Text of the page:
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Totally Beethoven

MALCOLM MILLER attends a recent concert
by the London Soloists Chamber Orchestra at the Purcell Room


Mid way through the 'Totally Beethoven' series, the LSCO under the dynamic baton of their founder director David Josefowitz, impressed a large audience with a refreshing, enjoyable programme of both the unfamiliar and well known. The Purcell Room's stage brimmed to overflowing with the combined wind and strings of this talented young ensemble of soloists, resembling, in proportion, the orchestras of Beethoven's era. The first half featured lesser-known works, starting with the Mödinger Dances and the early Wind Octet Op 103, with two concerto works after the break, the Violin Romance No 1 and Piano Concerto No 2, with the young Greek pianist Panos Karan as superb soloist.

Throughout, the LSCO performed with panache and it was especially inspiring to witness this group of gifted musicians responding with alacrity to the enthusiastic direction of Josefowitz. Now in his eighties, Josefowitz's vision as founder of the orchestra following a career as record producer, has helped promote the careers of many leading musicians.

The Mödinger 'Viennese' Dances, a set of eleven minuets in ternary design, are an overlooked part of Beethoven's oeuvre, similar to the folk song arrangements, in that their overt simplicity is underpinned by the nuances and subtleties of a Master. Composed as late as 1817 for performance in the village where Beethoven was staying with his nephew Karl, the eleven minuets and trios are both formulaic and individual, with striking use of woodwind, especially horns, which are frequently given witty unchanging inner pedals. Here David Josefowitz's energetic direction impelled the charming pieces with elegant lilt, plenty of detail in articulation and phrasing, allowing full weight to the rhythmic impetus of upbeats and the mellow veneers in the smoother trios. One could savour the delicate blends of sonority, and while not profound in the conventional sense, the LSCO highlighted the finesse and some drama of these fine pieces.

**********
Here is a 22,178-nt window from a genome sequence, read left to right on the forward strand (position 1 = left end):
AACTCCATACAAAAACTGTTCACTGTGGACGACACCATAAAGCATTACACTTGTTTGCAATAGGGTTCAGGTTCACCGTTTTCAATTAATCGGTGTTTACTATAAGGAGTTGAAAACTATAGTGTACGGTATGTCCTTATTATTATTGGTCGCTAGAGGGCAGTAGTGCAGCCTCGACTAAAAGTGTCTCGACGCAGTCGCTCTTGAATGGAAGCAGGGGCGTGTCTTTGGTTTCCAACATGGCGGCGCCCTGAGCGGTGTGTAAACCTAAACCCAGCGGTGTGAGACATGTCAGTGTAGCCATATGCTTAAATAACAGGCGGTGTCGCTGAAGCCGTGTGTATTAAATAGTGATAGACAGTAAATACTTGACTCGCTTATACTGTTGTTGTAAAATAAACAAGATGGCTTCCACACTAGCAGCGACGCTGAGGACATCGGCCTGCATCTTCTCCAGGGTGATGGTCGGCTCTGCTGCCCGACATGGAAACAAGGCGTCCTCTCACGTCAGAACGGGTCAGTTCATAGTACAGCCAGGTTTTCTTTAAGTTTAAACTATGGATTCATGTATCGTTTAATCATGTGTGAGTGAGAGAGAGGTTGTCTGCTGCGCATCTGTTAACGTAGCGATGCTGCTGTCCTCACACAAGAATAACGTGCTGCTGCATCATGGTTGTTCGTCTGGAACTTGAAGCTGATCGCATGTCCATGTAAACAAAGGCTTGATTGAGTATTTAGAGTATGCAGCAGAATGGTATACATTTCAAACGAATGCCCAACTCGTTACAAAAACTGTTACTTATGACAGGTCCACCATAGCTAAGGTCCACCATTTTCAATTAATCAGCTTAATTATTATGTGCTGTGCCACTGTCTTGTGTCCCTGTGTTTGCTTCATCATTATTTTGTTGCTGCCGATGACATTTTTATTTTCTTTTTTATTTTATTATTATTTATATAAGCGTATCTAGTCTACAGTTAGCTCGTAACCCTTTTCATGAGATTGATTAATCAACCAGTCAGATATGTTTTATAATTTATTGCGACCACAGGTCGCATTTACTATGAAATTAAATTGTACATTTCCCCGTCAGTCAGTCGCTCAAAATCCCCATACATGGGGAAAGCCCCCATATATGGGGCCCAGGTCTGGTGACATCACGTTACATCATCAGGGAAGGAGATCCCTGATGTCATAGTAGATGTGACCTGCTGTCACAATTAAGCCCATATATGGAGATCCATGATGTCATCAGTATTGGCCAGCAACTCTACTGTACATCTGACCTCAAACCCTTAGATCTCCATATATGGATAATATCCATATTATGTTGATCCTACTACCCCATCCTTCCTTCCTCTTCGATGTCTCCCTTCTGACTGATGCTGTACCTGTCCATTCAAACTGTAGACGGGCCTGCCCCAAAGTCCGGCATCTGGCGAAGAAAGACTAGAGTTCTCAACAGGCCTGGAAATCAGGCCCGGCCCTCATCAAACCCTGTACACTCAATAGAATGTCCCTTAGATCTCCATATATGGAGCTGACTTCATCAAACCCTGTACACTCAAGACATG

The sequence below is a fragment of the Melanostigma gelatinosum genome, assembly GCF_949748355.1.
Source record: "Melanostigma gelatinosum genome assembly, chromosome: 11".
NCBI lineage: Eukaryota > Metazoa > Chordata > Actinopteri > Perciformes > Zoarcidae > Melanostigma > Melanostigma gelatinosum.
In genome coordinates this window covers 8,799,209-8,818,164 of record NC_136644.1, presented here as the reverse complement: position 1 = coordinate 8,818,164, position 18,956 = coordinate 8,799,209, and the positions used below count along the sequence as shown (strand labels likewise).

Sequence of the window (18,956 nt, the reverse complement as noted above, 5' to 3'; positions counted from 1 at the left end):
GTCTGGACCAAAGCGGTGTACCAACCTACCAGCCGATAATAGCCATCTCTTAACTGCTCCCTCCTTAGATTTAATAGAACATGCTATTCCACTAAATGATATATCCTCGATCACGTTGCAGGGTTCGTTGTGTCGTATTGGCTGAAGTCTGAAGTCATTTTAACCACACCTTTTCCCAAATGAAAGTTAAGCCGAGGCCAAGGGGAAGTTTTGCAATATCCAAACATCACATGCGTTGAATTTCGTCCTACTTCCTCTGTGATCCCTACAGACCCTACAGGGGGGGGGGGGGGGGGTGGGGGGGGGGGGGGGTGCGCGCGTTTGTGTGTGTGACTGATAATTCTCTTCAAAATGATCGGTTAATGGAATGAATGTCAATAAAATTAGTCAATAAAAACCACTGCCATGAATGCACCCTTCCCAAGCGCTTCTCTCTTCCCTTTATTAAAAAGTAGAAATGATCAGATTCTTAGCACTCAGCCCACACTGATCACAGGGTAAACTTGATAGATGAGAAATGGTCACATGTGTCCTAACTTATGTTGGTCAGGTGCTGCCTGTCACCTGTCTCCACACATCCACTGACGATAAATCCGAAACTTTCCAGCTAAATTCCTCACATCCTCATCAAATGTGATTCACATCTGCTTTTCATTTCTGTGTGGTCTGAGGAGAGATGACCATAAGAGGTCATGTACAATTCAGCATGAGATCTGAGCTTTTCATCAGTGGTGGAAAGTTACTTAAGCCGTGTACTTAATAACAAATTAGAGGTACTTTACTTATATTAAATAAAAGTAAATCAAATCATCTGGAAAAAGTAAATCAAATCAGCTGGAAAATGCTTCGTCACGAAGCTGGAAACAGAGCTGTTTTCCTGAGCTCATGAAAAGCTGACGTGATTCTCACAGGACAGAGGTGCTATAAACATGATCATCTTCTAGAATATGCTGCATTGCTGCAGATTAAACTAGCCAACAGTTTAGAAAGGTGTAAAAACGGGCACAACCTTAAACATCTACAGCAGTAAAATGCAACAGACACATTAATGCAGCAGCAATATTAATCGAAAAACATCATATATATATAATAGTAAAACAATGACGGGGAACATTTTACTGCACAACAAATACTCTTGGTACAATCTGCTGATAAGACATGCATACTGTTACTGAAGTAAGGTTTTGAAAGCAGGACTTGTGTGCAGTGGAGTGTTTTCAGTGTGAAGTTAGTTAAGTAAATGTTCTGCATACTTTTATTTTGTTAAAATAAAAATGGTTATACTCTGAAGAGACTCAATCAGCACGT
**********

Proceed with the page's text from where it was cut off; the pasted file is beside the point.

Similarly seldom played was Beethoven's Octet, a work which exploits the conversational possibilities of the chamber medium to great effect. Here the positioning of the melodic instruments, oboes opposite clarinets, allowed telling emphasis to the dialogue of double reeds, oboes and bassoons, especially eloquent in the slow movement. In the three faster movements, Josefowitz's brisk tempi were rewarded with sparkling performances. Oboes (Dominic Kelly and Ruth Berresford) projected the first movement's initial theme, a trill-like motif, with verve, discussing it among the ensemble through the bubbly development, with its unexpected modulations, and maintaining momentum up to the fizzing conclusion, with its firecracker horn and clarinet arpeggios.

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Copyright © 10 May 2002 Malcolm Miller, London, UK




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